February 8, 2006

Review: The Open Source Portfolio Initiative

Author: Bruce Byfield

The free software movement was inspired by the ideals of academic research, and in the last few years it has given some of the fruits of that inspiration back to academia. One of the largest open source projects in academia is the Open Source Portfolio Initiative (OSP) -- a specialized content management system, comparable to WebCT. Its functions are to assist universities in administering Web servers, teachers in preparing online course components, and both teachers and students in designing and using portfolios, which are academically oriented personal Web pages. Despite some flaws, the project fulfills its functions well.

Academic portfolios evolved from samples of work assembled by writers and artists. In the last five years they have become a major part of online learning. Instructors' portfolios usually consist of syllabuses for the courses they are teaching and samples of professional work. Students' portfolios show their efforts to understand course material, often by a combination of two elements: Reflections, or blog-like writing about the course material, and artifacts, which are related graphics or sound and movie clips. Both professor and student portfolios may also contain contact information and résuméés. Students' portfolios may be public, or shared selectively, and are often coordinated with online course components that may also include elearning modules and student presentations.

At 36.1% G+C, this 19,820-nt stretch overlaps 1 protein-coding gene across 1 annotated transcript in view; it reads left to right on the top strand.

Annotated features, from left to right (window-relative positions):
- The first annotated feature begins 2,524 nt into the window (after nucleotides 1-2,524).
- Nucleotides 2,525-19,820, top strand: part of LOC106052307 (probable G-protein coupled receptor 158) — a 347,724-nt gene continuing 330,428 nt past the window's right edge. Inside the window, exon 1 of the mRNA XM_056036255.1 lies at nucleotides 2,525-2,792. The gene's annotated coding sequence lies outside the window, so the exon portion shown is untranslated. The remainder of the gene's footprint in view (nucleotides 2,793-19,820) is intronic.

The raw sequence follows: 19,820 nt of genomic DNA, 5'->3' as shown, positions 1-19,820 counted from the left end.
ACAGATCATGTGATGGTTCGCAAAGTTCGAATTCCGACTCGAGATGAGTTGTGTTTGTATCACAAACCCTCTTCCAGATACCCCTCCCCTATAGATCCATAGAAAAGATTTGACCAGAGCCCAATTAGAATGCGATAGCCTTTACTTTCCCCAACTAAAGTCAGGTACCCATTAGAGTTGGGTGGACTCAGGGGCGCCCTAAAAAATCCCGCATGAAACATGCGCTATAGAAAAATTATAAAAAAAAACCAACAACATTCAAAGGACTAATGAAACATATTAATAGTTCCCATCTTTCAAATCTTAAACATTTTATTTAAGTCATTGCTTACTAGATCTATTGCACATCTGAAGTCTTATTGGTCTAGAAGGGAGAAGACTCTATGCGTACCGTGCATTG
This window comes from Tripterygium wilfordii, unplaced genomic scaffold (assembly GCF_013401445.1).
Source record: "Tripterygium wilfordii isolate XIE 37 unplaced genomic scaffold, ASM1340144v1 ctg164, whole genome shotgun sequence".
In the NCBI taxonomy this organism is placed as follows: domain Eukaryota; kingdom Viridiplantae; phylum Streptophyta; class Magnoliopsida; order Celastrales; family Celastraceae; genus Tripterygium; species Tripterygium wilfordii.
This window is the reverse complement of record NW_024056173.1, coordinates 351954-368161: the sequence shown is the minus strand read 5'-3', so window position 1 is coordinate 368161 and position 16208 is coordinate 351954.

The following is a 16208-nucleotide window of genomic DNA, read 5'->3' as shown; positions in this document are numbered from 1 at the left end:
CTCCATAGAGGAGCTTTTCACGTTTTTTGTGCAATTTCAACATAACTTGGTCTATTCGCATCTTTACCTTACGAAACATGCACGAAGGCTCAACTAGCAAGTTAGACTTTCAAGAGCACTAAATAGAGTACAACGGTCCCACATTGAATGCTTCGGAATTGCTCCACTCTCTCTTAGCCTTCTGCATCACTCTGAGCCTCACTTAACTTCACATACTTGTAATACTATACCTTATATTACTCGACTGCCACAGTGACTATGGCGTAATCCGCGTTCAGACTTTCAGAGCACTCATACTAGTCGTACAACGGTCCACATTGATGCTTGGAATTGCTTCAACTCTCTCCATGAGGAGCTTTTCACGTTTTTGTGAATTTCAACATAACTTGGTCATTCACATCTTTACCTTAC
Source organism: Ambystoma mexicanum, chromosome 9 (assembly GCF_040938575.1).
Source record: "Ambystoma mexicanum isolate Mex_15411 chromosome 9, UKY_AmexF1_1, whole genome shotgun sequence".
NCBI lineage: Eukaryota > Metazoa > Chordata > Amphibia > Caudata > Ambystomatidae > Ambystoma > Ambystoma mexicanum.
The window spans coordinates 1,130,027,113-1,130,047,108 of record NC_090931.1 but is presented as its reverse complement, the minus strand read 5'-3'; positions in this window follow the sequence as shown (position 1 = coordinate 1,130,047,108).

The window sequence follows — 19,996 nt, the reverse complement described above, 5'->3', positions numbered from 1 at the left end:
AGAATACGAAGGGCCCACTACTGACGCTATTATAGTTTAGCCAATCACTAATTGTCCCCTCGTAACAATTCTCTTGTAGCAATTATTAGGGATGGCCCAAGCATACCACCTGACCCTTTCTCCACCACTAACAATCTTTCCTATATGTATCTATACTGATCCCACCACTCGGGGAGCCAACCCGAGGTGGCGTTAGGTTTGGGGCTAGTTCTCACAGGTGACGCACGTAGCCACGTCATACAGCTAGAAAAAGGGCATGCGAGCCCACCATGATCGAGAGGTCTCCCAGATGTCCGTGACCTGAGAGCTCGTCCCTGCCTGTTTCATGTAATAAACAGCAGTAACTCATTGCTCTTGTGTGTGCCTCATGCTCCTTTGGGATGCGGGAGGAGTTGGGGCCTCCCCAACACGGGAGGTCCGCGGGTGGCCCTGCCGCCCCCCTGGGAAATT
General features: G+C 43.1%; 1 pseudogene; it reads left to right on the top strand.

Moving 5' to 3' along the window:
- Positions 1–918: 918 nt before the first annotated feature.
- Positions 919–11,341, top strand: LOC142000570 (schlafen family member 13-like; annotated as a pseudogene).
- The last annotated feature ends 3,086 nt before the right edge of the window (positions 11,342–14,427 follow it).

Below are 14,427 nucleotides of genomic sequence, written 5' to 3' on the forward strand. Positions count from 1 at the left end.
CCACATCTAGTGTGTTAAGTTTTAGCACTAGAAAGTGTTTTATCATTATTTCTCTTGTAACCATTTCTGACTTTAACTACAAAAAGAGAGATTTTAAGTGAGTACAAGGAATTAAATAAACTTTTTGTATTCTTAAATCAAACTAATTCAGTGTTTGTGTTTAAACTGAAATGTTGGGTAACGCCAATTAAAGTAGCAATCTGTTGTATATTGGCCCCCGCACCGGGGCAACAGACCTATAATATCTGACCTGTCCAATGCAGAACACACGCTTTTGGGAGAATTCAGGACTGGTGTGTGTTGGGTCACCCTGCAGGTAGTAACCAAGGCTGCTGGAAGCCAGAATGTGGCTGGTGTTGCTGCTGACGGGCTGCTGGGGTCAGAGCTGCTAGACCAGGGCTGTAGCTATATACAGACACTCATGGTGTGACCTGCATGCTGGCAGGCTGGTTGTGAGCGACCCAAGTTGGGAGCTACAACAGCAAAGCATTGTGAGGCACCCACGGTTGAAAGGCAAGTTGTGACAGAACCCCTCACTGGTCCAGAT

These are the needs that OSP is designed to support. OSP was begun in January 2003 as a joint project of the University of Minnesota, the University of Delaware, and The rSmart Group, a commercial company specializing in open source applications for education. The first version, released in July 2003, was built on top of a job application program. The second version, funded by a grant of $518,000 from the Mellon Foundation and matching funds from Indiana University and The rSmart Group, is built on SAKAI, an open source content management system for education. OSP 2.0.1, a maintenance release, was released in August 2005, and version 2.1 is scheduled for release next month.

Supported by educational grants and directed by a board of directors, the OSP is more formal than many free and open source projects. The project's charter and organization includes provisions for workgroups to focus on defined areas whose existence is limited to one year at a time. Those who wish to start a workgroup must fill out an application for approval that includes project milestones and the resources that the workgroup requires. Chris Coppola of The rSmart Group, a director of both OSP and SAKAI, explains that this formality makes the project "better able to commit to deadlines." Since SAKAI is registered as a not-for-profit organization, OSP can also "manage intellectual property and software licences with the same rigor as the Apache Software Foundation," Coppola says in a white paper available from the project's home page.

Participants in the project include more than 100 universities and other educational institutions. A core group of 15-20 programmers representing about a dozen institutions work on the project. Unlike the members of many free and open source projects, OSP members meet face-to-face twice a year. The core management team meets even more frequently, assembling every couple of months.